December 18, 2008
Lee Mingwei: Uncommon Senses 6 December 2008 – 16 March 2009 Curator: Rhana Devenport Queen St New Plymouth 4342 Aotearoa New Zealand http://www.govettbrewster.com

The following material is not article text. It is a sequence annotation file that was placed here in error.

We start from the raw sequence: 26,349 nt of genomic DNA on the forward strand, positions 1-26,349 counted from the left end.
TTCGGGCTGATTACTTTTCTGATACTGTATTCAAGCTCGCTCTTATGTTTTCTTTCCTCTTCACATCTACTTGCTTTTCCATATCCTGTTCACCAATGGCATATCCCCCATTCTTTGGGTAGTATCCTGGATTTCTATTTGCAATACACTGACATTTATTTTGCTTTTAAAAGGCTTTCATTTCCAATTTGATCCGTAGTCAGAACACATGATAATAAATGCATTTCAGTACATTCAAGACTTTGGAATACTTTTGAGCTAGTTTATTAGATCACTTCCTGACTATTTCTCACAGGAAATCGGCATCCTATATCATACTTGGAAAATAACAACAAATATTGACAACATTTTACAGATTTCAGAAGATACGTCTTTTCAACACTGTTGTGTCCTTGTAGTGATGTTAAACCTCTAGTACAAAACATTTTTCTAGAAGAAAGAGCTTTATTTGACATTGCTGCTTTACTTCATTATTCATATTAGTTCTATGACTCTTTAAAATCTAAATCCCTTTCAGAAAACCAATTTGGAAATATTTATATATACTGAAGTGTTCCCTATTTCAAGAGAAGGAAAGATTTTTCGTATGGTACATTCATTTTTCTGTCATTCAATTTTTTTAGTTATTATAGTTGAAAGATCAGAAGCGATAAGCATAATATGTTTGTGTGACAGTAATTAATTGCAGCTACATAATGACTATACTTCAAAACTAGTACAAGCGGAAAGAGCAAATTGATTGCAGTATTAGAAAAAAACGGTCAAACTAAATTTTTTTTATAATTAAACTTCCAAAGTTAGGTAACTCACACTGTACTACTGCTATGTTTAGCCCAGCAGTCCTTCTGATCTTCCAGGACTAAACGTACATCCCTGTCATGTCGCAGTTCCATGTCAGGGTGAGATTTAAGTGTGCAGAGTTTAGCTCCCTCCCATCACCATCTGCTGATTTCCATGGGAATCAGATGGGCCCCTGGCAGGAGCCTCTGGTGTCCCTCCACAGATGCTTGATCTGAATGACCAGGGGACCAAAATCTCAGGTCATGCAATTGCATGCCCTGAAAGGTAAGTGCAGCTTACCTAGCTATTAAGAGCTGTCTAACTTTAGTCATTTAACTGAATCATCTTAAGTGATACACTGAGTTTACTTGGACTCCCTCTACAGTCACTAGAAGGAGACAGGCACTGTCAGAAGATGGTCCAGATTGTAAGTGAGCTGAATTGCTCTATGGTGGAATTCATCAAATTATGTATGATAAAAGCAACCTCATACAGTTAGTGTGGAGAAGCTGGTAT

For over a decade, Lee Mingwei has played a pivotal role in expanding the terrain of what might be called ‘invitational aesthetics’ wherein participation, conversation and the relationships that form through his projects exist as their heart and momentum. This exhibition, curated by Director Rhana Devenport is the first presentation of the artist’s work in New Zealand and features two projects informed by qualities of hospitality and the nature of home. Lee Mingwei’s projects often provide a stage for interpersonal exchange inspired by ordinary human events or activities such as sleeping, dining, collecting and gifting. His participatory installations offer a fresh avenue to find meaning within museums today and register a generous and intimate kind of contemporary art-making. Through The Living Room Project (2000-2008) the Govett-Brewster is turned inside-out as it offers a temporary home for seldom-seen private collections to be revealed and encountered. These local collections – ranging from West African masks to meccano and Maori potatoes – are each presented in the living room for a fortnight. A day is devoted to the collector who plays host in the space, talking casually with visitors about their collection, its beginnings, its evolution, and the stories these objects trigger. Lee Mingwei’s second work, Nomad Exquisite (2008) is a new project conceived for the Govett-Brewster Art Gallery that harnesses early twentieth century classical music and the natural world as metaphor for human behaviour, along with the artist’s abiding interests in architectural space and Ch’an Buddhist aesthetics. The proportions of the room refer to Tadao Ando’s theory of a contained aesthetic within domestic architecture. A hermit crab dances into view to Debussy’s ‘Serenade for the Doll’, it inhabits a discarded shell that has become its ideal yet temporary home. Lee Mingwei is Taiwan-born and New York-based, he has exhibited extensively in the US, Taiwan and Australia and has participated in the Venice Biennale, Whitney Biennial, Liverpool Biennial, Taipei Biennial, Asian Contemporary Art Biennial, Echigo-Tsumari Triennial and the Asia-Pacific Triennial. Currently, Lee Mingwei is preparing for a solo exhibition at Edinburgh Festival 2009 and Smithsonian’s Freer & Sackler Galleries in 2009-2010. Also showing: Len Lye: Chronosome 6 December 2008 to 16 March 2009 Curated by Tyler Cann Len Lye: Chronosome features some of Lye’s first and last works including Lye’s first animated film Tusalava, a mythological narrative of the primordial beginnings of organic life. Amoebic shapes populate Lye’s drawings, films, painting and sculpture from the 1920s to the 1970s and reference our cosmic, psychological and biological development, linking notions of time (khronos) and the body (soma). Liz Allan: How to dress for local conditions 6 December 2008 to 16 March 2009 Curated by Melanie Oliver New Zealand artist Liz Allan presents How to dress for local conditions. This exhibition sees the development of a new body of work in which Allan offers a series of projects related to notions of keeping in step, learning the basics, or slipping into the social fabric of a place. Allan is the Govett-Brewster’s 2008 New Zealand Artist in Residence. Break: Towards a public realm 6 December 2008 to 1 February 2009 Curated by Melanie Oliver Towards a Public Realm is the fourth instalment of Break – an acclaimed series of Govett-Brewster biannual exhibitions. This exhibition presents the work of Murray Hewitt, Fiona Jack, Louise Menzies, Kate Newby, Kim Paton, and Peter Wareing. SCANZ 7 February 2009 to 29 March 2009 Co-curated by Mercedes Vicente and Sarah Cook The Govett-Brewster presents a new media exhibition in conjunction with Solar Circuit Aotearoa New Zealand (SCANZ). SCANZ is a two week project based residency for national and international artists, curators, producers, writers and theorists.